In the highlands of northern Ecuador, El Corredor del Oso Andino (The Andean Bear Corridor) is recognized by the country’s government as a protected area, and a means to ensure the migratory path of Andean bears known as spectacled bears. The only bear species in South America, spectacled bears, live on the slopes of the Andes Mountains, covering Venezuela, Colombia, Ecuador, Peru, and Bolivia.
The bear is mostly black in color, apart from its white or cream-colored facial markings around the eyes and nose, which give rise to the spectacled name. These docile and elusive creatures weigh up to 300 pounds, with females weighing around 150 pounds. Its diet consists primarily of plants and an occasional small animal, but it can hunt animals as large as an adult deer or llama.
In 1985, Rodrigo Ontaneda and Rebeca Justicia first visited the lush cloud forest northeast of Quito, the capital city of Ecuador. Spellbound by the biodiversity, Ontaneda and Justicia were devastated by the deforestation of tropical forests in the region and decided to set aside 100 hectares of land with the hope that their neighbors would follow suit.
Three years later, when 45 land lots encompassing roughly 14,826 acres came up for sale, quick thinking and money-raising enabled the land purchase for what would become the Maquipucuna Reserve and Foundation. The Maquipucuna Reserve is home to the bear’s favorite “pacche tree” with its signature aguacatillos (a type of wild avocado that appears two months out of the year and is only found in this small region). During this time, there have been sightings of up to 20 different bears at a time enjoying a feast quietly in the treetops.
The Maquipucuna Reserve provides sustainable tourism offerings with a luxurious eco-lodge and camping accommodations. Activities like guided hikes through the cloud forest reserve allow visitors to spot diverse wildlife during feeding season, including birds and bears. After spending just one day in this biodiverse region, it is no surprise how Ontaneda and Justicia were inspired to protect this delicate environment.
“As long as the intact forest is worth more than the logged forests, then it is sustainable,” says Justicia, underscoring how local employment is a major driving force in the continued commitment to biodiversity.
For Ontaneda, Justicia, and the reserve workers, the goal is not only to preserve the forest but to empower neighboring towns and individuals to do the same through sustainable tourism. They also spearheaded the establishment of a wider conservation corridor strategy for the Chocó Andino biosphere region of northwestern Ecuador, with Maquipucuna Reserve at its nucleus—and it’s working.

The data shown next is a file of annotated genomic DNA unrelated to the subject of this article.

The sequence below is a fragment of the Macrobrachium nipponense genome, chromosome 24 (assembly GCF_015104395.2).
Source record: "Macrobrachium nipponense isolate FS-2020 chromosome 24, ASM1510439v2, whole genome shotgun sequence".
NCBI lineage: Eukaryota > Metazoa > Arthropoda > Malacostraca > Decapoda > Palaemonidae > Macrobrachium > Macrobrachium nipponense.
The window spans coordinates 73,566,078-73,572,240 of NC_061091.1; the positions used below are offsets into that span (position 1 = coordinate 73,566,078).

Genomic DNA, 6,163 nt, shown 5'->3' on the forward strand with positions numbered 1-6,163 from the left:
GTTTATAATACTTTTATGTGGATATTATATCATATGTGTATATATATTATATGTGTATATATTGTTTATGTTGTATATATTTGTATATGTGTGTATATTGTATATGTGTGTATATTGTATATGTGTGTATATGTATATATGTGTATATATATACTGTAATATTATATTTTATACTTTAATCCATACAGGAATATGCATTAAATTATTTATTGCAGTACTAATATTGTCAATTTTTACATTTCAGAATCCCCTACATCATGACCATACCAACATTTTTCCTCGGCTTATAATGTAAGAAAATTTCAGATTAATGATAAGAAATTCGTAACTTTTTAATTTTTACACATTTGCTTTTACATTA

The bear is considered both an umbrella and landscape species due to its vital role as a seed disperser, disruptor, and architect of forests. The presence of healthy bear communities indicates a significant area of clean and protected habitat. With a 20 to 25 years lifespan, some bears first observed in Maquipucuna as cubs have since returned as juveniles and adults. While not all bears return to the reserve, the foundation is working actively with regional communities on a camera-trap monitoring project to learn more about the migratory patterns and habits of these often-elusive animals.
Based on current trends, the Andean Bear is sadly estimated to become endangered by 2030. The work done by Ontaneda and Justicia, The Maquipucuna Reserve, and other active organizations across the Chocó Andino biosphere region is the best chance for this species to survive.
Protecting South America’s only bear is also about preserving a cultural connection to the animal. The spectacled bear has a deep-rooted importance in this region. Several local Indigenous people hold special myths and beliefs about the bears, including a Kichwa belief that dreaming of Andean bears means that the dreamer will meet a witch.
While the spectacled bear holds a place in legends, the myths surrounding it can also contribute to its endangerment. There is a belief that the bear’s fat has medicinal properties to cure tumors and burns. Certain Shuar peoples who utilize decorative elements of the bear continue to hunt the anima even though these practices are now illegal in Ecuador. With an estimated 5,000 to 30,000 bears left in the wild, it has never been more important to appreciate the spectacled bear and support efforts to protect this iconic animal.